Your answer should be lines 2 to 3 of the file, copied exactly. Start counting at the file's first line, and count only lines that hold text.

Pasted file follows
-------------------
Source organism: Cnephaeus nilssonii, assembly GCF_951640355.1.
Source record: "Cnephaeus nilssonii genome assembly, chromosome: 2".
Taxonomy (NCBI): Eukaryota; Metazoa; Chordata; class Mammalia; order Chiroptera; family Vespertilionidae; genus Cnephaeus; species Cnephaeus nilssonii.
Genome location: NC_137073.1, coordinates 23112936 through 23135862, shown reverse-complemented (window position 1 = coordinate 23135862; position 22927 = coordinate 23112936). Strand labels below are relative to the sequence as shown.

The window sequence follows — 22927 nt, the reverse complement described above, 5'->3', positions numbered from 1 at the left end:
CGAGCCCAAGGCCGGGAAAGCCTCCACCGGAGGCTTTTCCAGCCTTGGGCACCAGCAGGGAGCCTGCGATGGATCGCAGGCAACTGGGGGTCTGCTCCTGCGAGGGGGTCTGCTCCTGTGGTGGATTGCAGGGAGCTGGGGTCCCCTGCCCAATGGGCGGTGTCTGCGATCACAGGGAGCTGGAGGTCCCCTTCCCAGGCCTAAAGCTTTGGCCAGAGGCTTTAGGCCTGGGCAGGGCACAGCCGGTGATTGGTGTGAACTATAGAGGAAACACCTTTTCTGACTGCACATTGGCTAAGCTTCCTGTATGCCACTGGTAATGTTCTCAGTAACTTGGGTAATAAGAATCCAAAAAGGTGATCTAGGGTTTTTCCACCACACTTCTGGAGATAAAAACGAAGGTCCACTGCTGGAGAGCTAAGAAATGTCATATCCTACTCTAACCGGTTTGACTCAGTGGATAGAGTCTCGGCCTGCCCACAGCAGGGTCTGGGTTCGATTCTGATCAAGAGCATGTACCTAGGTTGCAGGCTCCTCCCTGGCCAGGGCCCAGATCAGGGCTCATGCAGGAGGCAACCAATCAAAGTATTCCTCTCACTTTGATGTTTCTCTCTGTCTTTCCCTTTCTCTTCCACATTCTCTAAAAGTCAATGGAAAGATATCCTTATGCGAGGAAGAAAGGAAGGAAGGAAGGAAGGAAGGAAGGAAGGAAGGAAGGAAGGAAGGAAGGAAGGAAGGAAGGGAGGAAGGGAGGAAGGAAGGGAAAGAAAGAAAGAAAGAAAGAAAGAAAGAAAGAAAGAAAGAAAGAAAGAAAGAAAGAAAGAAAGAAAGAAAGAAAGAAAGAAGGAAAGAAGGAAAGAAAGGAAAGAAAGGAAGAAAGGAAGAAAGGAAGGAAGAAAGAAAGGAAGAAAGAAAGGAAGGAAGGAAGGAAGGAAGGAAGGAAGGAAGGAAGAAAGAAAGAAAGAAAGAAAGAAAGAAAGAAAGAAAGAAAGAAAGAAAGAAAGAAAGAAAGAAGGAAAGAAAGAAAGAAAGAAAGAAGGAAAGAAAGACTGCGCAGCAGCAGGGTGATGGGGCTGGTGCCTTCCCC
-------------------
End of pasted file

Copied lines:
Source record: "Cnephaeus nilssonii genome assembly, chromosome: 2".
Taxonomy (NCBI): Eukaryota; Metazoa; Chordata; class Mammalia; order Chiroptera; family Vespertilionidae; genus Cnephaeus; species Cnephaeus nilssonii.